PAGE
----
The debate over whether — and how — marijuana will be legalized in Washington state didn’t end with the passage of Initiative 502. It’s still in full swing.
Last week the Walla Walla City Council, after two hours of public comment and discussion, voted 4-3 to not impose a moratorium on the growing, processing and selling of pot within the city limits.
In October, when it was presumed implementing the requirements of I-502 was mandatory for every city and county, the City Council approved an interim ordinance establishing rules.
That decision was revisited last week in the wake of state Attorney General Bob Ferguson’s opinion that local governments can opt out of allowing pot operations.
Council members Chris Plucker, Jerry Cummins and Jim Burrows supported the moratorium. Among their reasons was that allowing commercial marijuana businesses would send the wrong message to children and lead to more crime and drug problems in the community.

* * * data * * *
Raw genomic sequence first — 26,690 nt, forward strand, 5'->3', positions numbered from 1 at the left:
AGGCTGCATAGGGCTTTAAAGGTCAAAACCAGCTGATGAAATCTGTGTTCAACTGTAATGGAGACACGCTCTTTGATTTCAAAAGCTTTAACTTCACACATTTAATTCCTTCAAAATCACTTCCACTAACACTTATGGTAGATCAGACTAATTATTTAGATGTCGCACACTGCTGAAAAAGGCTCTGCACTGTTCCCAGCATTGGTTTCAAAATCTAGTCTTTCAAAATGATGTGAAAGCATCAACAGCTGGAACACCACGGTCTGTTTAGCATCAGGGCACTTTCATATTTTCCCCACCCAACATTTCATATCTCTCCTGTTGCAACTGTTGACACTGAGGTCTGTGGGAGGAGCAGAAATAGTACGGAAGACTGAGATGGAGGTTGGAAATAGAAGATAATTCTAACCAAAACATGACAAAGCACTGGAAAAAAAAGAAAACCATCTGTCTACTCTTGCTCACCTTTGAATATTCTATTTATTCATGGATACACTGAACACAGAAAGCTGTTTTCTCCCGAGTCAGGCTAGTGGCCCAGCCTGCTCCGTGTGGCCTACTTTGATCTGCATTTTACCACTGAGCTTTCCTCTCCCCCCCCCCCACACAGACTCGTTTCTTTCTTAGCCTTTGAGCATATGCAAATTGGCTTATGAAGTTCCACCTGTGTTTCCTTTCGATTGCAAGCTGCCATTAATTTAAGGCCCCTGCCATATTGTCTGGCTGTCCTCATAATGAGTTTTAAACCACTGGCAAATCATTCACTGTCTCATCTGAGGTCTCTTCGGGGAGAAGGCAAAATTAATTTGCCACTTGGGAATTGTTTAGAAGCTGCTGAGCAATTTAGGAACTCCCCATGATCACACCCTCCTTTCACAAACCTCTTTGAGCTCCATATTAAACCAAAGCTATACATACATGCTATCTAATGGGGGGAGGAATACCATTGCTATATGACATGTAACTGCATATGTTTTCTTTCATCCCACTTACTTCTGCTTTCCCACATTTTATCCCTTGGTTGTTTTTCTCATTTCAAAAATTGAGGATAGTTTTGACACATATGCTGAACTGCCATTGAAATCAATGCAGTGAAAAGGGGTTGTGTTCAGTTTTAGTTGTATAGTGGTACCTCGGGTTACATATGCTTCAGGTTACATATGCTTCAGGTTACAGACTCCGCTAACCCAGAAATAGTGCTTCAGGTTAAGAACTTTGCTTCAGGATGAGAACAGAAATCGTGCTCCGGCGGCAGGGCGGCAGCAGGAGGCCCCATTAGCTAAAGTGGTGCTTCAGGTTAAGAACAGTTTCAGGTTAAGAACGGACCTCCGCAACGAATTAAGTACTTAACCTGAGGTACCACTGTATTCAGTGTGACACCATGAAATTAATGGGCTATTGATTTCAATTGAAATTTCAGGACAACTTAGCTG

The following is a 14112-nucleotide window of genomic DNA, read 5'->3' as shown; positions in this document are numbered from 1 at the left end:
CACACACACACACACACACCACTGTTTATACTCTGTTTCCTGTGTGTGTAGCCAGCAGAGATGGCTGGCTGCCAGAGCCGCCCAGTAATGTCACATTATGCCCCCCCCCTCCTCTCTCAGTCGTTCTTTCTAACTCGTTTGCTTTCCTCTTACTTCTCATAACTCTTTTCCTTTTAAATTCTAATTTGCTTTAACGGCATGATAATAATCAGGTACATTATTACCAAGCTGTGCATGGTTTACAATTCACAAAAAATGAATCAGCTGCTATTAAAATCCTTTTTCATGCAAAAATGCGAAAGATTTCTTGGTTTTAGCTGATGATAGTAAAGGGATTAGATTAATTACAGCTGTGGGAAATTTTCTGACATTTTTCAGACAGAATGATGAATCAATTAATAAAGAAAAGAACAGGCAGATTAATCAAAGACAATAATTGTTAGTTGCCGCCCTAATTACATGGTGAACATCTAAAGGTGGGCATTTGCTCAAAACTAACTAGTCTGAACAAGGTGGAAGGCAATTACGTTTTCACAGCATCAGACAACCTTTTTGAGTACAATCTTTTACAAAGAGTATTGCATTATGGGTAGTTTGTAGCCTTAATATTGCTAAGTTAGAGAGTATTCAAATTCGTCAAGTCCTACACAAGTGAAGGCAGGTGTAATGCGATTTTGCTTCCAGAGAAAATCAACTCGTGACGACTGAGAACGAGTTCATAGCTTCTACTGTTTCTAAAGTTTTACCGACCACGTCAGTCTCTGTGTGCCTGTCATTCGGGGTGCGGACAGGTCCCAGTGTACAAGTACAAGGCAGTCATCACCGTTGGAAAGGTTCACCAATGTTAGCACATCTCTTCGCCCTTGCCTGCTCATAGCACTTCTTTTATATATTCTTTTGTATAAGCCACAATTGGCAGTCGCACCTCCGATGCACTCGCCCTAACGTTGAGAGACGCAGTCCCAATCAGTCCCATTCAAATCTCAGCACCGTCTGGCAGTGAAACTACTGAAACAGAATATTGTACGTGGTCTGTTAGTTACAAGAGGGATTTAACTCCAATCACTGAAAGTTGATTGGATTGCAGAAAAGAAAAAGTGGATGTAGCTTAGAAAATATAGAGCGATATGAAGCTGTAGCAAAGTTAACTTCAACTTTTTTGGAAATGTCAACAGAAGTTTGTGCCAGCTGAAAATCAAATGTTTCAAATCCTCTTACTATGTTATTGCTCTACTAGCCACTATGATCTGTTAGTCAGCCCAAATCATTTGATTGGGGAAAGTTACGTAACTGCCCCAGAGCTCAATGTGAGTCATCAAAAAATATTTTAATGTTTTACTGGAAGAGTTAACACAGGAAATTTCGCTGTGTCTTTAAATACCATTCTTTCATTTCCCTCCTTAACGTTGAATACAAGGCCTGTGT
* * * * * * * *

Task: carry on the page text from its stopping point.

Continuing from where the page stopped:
The four Council members voting to keep the October ordinance in place — Barbara Clark, Mary Lou Jenkins, Dick Morgan and Allen Pomraning — do not necessarily support the use of marijuana, but merely took a stand in favor of regulation.
Small amounts of marijuana for personal use is now legal in Walla Walla just as it is in every city and county in the state because I-502 was approved. That does not change regardless of what the Council does.
Establishing where pot can be grown is simply accepting that reality and taking steps to ensure the activity takes place at locations that are more appropriate — such as away from schools.
Ferguson’s opinion, and it is merely an opinion, is sure to be tested in court. That’s where a final decision will be made on whether local governments can opt out.
But the federal government might play a role in this matter. While the U.S. Justice Department has essentially said it would look the other way on pot use in Washington and Colorado, it did so with conditions.
Deputy U.S. Attorney General James Cole issued a memo last year explaining the department’s “expectation that states and local governments that have enacted laws authorizing marijuana-related conduct will implement strong and effective regulatory and enforcement systems that will address the threat those state laws could pose to public safety, public health and other law enforcement interests.”
In addition, the authors of I-502 have said their intent in writing the law was to have regulated marijuana operations in every part of the state as a way to reduce the sale of illegal street drugs.
Things, of course, could change — and probably will.
The decision to regulate the marijuana industry in Walla Walla is a sensible approach.